Sunday, May. 19,
“He breathed on
The gospel for
this Pentecost Sunday brings us back to the first Easter Sunday. The disciples
were behind locked doors for fear of the Jews. I wonder what was going on inside
their heads! It is difficult for us to grasp the momentum of their lives from
the moment they encountered Jesus for the first time. Were they carried along on
one big wave of new experience and excitement? Or were there highs and lows in
their journey with Jesus? We can only guess. I suspect that despite highs and
lows there was always the expectation that something truly momentous was
pending. They were on a journey to somewhere. It was always ahead of them. It
was going to be around the next corner. They were buoyed on by the hope of a
cataclysmic event. How were they to know that the cataclysmic event was to be a
They must have learned a great deal during all the time they were with Jesus.
But they were still unprepared for Good Friday. It says something for their
state of minds that they were still together and they were still in Jerusalem.
They were afraid, and they were behind locked doors, but something lingered in
their minds and hearts. The remnants of hope were still there. They had not
scattered and fled.
Jesus walked into their locked room. He came and stood in their midst. And he
said to them “Peace be with you.” When a great tragedy occurs we are inclined to
try to block it out. Maybe it never happened! But Jesus dispelled any notion of
that. He showed them his hands and his side. Oh yes! He had indeed been
crucified and put to death. It really did happen! His relationship with them
from now on must include Good Friday. But here he was now standing in their
midst, Good Friday and all, wishing them ‘Peace!’ John’s Gospel understates
their reaction, “The disciples rejoiced when they saw the Lord.” Can you imagine
their hearts and emotions beginning to light up with hope, and yes, with joy?
And just in case there should be any mistake, Jesus says again, “Peace be with
From the moment they met Jesus, he had transformed their lives. They wanted to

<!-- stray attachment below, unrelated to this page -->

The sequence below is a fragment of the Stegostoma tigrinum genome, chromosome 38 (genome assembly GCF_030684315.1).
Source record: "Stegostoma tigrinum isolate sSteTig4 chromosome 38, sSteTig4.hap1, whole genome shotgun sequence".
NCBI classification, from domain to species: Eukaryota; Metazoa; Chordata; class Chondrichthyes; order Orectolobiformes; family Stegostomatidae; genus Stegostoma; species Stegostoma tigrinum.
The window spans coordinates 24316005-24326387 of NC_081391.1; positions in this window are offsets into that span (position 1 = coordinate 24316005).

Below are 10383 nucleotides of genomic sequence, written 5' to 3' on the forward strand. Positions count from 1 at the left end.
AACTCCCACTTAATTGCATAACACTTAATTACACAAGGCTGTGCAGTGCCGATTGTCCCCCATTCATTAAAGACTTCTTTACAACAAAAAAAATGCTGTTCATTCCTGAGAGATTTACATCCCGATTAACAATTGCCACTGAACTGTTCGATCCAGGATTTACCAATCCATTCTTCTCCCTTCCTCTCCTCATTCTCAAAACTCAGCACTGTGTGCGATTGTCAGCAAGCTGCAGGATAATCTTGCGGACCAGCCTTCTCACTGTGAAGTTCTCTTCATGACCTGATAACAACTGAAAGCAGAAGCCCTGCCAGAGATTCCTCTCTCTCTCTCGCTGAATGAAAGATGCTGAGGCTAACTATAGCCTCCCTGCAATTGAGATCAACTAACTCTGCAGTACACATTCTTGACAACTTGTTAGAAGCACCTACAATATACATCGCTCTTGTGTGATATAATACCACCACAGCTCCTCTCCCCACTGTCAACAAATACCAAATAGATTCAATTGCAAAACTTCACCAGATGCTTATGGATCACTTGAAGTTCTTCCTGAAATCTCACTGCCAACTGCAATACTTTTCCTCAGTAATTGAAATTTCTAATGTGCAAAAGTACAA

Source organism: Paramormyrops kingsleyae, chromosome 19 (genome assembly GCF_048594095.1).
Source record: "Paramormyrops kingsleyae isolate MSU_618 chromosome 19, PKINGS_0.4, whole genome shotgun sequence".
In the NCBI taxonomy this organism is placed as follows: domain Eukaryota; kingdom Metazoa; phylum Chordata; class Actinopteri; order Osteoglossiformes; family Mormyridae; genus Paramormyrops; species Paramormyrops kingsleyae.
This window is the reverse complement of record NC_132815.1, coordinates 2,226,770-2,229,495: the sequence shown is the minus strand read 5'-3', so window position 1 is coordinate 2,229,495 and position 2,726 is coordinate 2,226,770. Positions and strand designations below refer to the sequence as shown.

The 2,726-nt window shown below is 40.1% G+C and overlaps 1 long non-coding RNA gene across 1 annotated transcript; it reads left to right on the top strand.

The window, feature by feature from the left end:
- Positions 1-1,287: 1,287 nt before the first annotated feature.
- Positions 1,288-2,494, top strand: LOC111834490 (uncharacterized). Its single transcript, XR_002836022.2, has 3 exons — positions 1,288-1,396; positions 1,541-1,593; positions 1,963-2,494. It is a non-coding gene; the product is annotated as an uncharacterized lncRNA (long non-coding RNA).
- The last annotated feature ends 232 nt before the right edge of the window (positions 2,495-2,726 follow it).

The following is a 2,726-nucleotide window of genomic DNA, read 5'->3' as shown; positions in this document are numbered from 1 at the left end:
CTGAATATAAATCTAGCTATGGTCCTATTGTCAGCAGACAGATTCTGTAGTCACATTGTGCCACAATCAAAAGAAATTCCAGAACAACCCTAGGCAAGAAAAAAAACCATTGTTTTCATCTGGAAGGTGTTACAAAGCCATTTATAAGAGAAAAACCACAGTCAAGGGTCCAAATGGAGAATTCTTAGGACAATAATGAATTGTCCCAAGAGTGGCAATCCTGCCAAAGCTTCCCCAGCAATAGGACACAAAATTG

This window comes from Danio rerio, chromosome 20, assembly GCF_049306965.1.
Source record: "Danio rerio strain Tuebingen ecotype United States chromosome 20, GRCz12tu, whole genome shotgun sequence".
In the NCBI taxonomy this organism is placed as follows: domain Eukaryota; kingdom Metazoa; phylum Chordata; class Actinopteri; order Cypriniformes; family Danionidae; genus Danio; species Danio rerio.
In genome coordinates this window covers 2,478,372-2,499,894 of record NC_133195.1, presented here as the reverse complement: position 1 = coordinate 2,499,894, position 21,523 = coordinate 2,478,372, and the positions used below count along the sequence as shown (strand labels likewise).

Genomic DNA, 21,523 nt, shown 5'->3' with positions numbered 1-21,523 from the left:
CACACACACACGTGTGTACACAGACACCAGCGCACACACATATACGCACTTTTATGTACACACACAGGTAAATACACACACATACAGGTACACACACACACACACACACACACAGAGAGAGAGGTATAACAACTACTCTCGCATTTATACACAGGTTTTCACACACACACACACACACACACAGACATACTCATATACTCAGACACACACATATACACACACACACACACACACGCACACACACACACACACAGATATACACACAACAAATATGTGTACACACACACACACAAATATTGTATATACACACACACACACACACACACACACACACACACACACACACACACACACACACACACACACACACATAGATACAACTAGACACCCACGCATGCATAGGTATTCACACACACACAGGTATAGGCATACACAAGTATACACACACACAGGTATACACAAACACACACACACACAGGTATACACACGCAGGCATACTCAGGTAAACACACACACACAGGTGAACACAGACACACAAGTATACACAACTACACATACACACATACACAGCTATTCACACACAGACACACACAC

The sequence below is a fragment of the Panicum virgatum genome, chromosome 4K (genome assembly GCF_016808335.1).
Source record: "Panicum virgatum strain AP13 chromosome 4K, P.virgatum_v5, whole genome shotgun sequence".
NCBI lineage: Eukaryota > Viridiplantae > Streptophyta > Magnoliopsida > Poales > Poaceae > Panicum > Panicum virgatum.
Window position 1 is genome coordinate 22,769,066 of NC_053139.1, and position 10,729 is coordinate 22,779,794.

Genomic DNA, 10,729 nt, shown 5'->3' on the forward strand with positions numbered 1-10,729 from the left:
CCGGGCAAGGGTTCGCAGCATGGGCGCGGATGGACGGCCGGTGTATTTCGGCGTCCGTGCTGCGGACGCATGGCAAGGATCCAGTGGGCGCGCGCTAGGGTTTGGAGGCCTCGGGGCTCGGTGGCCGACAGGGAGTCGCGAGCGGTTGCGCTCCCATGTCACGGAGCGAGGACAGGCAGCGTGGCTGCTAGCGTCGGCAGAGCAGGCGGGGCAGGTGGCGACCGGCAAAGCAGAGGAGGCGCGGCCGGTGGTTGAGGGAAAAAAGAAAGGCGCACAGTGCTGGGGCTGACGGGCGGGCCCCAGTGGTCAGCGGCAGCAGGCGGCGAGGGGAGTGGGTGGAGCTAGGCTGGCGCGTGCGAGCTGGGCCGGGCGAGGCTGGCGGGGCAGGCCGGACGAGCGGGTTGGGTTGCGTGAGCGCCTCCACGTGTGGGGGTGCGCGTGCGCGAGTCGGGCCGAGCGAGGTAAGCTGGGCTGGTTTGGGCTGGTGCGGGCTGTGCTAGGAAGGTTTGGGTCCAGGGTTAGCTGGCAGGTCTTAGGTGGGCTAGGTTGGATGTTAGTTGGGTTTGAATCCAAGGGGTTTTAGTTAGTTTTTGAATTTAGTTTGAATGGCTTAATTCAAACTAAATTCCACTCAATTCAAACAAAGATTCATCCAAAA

be with him, near him, whenever he was preaching and teaching and healing. They
knew that while they were in his presence they were in the presence of the Holy
One of God. The Spirit of God was in him. Now here he was again, with his
wounds. While they were still trying to deal with what had transpired with the
life and death of Jesus, he came into their locked room and into the confusion
of their minds, and said “Peace be with you.”
Then he said to them, As the Father has sent me, so I send you.” And he breathed
on them and said, “Receive the Holy Spirit.” And the Spirit of Jesus filled
their being. The Spirit, the animating force and presence of the Father to the
Son, was now the Spirit of the followers of Jesus Christ. The Spirit was now
their life principle.
The Feast of Pentecost is the celebration of the coming of the Holy Spirit on
the early Church. Much more, it is the celebration of the presence of the Holy
Spirit in the present Church, the continual presence and action of Jesus among
us. It is a celebration that the presence of Jesus through his Spirit enables us
to rise to a new and higher way of living.
We can get downhearted at times because we fail to see the action of God in our
lives and in our world. We look at the world and we see the bombings, and the
hunger, and the exploitation of others that is indeed rampant in the world. But
we can also see the peacemakers, and the care workers, and the thousands and
millions who spend themselves selflessly on their children, on their families,
on their communities, and on total strangers. If we are sensitive to the Spirit,
we see God at work in so many ways through the hands and words and feet of
people of good will throughout the world and throughout the centuries. If we are
sensitive to the Spirit, we experience within ourselves that call of the Spirit
to proclaim the Good News and make God’s compassion and love and care live in
the world around us.
Today, we rejoice in that gift of the Holy Spirit.
Rev. Kevin P. Casey, SJ
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Date This Page Was Last Edited:
Wednesday, May 15, 2013 10:56 AM